EAGLE COUNTY, Colorado - Fewer people in Eagle County started the foreclosure process in 2012 than in 2011. Still, more than 300 people lost their homes last year.
The latest figures from the Eagle County Public Trustees Office shows a significant drop - nearly 28 percent - in initial filings from 2011 to 2012. But there wasn't a corresponding decrease in foreclosure sales, the final chapter in the process.
What those numbers say about the health of the local real estate market isn't entirely clear. It can take months - sometimes a year or more - for a foreclosure case to run the gamut from initial filing, so many of the sales in 2012 actually started in 2011. Some, early in the year, could have started with initial filings in 2010.
But Laurie Slaughter, a downvalley broker with Prudential Colorado Properties, said there could be a few reasons for the reduction in filings. The economy has stabilized a bit, a lot of people have already gone through foreclosures and others have decided to pursue "short sales" - that is, selling a home for less than is owed on the mortgage, with the permission of the lender.
While short sales have become more common, Slaughter said it's still a tricky process to navigate. It's also time-consuming.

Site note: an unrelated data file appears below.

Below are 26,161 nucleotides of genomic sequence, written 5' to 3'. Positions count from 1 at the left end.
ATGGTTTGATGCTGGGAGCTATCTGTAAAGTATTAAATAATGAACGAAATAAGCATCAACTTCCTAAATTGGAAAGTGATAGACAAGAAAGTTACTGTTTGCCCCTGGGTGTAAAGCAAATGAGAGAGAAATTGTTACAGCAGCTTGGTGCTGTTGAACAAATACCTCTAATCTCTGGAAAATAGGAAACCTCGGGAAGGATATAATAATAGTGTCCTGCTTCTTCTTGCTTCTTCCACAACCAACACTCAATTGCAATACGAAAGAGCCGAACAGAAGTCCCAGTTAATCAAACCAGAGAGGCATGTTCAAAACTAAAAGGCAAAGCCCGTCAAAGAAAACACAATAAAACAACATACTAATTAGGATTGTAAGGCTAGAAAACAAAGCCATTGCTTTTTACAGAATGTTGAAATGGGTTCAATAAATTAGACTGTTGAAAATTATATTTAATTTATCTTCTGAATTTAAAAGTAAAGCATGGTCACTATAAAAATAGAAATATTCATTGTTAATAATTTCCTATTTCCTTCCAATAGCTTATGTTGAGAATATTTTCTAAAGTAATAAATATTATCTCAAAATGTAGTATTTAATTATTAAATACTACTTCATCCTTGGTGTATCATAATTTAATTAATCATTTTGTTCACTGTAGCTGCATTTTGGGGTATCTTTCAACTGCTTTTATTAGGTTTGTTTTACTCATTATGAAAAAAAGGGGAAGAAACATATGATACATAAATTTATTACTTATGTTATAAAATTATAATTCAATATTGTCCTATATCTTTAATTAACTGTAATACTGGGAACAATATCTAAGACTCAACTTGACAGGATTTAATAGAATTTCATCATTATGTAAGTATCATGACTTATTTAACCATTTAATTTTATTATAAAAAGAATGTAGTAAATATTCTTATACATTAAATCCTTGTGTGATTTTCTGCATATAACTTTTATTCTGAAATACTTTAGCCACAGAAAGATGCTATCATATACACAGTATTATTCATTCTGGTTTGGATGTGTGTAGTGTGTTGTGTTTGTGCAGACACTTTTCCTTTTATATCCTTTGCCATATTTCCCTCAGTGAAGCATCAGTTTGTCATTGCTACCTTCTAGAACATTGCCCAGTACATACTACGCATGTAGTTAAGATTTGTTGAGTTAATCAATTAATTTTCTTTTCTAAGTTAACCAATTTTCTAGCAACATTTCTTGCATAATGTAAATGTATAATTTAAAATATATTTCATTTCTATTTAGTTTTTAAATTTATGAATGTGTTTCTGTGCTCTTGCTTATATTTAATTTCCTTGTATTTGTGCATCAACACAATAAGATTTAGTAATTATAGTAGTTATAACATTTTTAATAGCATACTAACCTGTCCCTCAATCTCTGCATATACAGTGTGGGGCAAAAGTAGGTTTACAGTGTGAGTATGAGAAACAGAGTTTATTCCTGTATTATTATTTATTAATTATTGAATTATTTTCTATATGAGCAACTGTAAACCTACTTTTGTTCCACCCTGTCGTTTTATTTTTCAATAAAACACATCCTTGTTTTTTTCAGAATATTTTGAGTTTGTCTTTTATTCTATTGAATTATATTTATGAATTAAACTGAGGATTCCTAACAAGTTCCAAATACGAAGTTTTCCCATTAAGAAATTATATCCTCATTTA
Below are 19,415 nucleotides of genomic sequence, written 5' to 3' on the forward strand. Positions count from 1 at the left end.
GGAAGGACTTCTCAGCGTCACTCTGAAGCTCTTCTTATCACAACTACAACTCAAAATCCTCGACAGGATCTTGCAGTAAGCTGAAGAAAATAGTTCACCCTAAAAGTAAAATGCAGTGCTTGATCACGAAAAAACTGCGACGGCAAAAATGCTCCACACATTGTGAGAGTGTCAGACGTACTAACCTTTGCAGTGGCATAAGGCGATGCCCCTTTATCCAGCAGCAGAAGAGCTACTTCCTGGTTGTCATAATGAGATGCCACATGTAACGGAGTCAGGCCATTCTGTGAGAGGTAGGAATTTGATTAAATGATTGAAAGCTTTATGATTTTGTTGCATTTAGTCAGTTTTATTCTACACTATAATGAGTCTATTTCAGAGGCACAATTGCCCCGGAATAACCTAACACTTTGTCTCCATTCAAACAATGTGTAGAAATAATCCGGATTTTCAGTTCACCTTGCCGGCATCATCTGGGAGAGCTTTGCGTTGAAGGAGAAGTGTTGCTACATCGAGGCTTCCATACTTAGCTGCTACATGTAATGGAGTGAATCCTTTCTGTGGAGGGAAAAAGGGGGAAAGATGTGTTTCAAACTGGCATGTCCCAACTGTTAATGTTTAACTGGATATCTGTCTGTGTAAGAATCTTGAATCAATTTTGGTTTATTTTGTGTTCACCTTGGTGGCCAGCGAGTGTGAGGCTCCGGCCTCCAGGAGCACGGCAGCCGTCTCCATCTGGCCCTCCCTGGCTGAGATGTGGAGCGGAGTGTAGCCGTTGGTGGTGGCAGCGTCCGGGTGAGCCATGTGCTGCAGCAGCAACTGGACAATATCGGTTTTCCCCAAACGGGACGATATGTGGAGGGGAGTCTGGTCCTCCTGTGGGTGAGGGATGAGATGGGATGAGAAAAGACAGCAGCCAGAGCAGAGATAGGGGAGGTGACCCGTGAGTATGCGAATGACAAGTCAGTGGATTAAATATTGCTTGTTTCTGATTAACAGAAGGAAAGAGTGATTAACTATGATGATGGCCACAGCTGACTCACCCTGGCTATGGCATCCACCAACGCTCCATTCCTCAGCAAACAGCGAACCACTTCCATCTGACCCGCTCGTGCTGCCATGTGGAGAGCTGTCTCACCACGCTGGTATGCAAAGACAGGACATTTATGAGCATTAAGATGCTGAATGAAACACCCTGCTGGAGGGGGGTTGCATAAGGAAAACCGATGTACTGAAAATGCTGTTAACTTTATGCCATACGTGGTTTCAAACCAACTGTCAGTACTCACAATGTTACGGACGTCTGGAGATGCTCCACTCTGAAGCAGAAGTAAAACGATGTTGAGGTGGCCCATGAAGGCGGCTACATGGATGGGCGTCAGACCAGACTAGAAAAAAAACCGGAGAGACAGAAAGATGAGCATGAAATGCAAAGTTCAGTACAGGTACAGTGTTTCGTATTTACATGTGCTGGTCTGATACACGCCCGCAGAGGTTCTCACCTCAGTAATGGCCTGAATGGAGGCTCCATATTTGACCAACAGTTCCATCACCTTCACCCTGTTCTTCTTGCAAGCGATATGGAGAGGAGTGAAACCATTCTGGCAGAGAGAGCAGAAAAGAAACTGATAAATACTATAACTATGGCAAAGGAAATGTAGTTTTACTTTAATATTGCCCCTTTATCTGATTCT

"Most are getting approved, but you hear horror stories," Slaughter said. "I've had some (sales) take up to seven months to get approved. I just had one approved within 30 days, but that's rare."
With the drop in property values in the western valley, Slaughter said most of the transactions she's handled have been either short sales or sales of bank-owned property.
But depending on the price, those units can move quickly.
Michael Routh is a broker with Keller Wlliams Realty's Edwards office. He said units selling for $300,000 or less often receive multiple offers. Move up on the price scale, though, and "it's still a buyer's market," Routh said.
But there are buyers out there.
Bob West of Hoffman - West Real Estate said some "distressed" property at the high end of the market has moved recently. And, West said, that part of the market may help the market as a whole.
"The big indicator is the high end," West said. "Are (those buyers) confident in the market?"
While there were positive signs in the local market in 2012, the brokers interviewed for this story agreed that it's going to take some time for property values to start a real recovery.
Slaughter said there's still a good amount of "shadow inventory," homes that have been reclaimed by lenders, but aren't yet on the market. Slaughter said she hears frequently from potential buyers who want to know if a particular property has been listed yet.
While home prices are starting to rise in Denver and other metropolitan areas, the Vail Valley has traditionally lagged behind trends in the rest of the country. Routh said the local real estate bubble burst long after the national crash came. The return to health may see a similar lag, he said.
"I'd expect us to be at least 18 months behind," a national recovery, Routh said.
The shaky state of the economy, locally and nationally, may mean it may also take some time before the number of foreclosure sales falls significantly.
"It could be 2014 before we see a real drop," Routh said.
Business Editor Scott N. Miller can be reached at 970-748-2930 or firstname.lastname@example.org.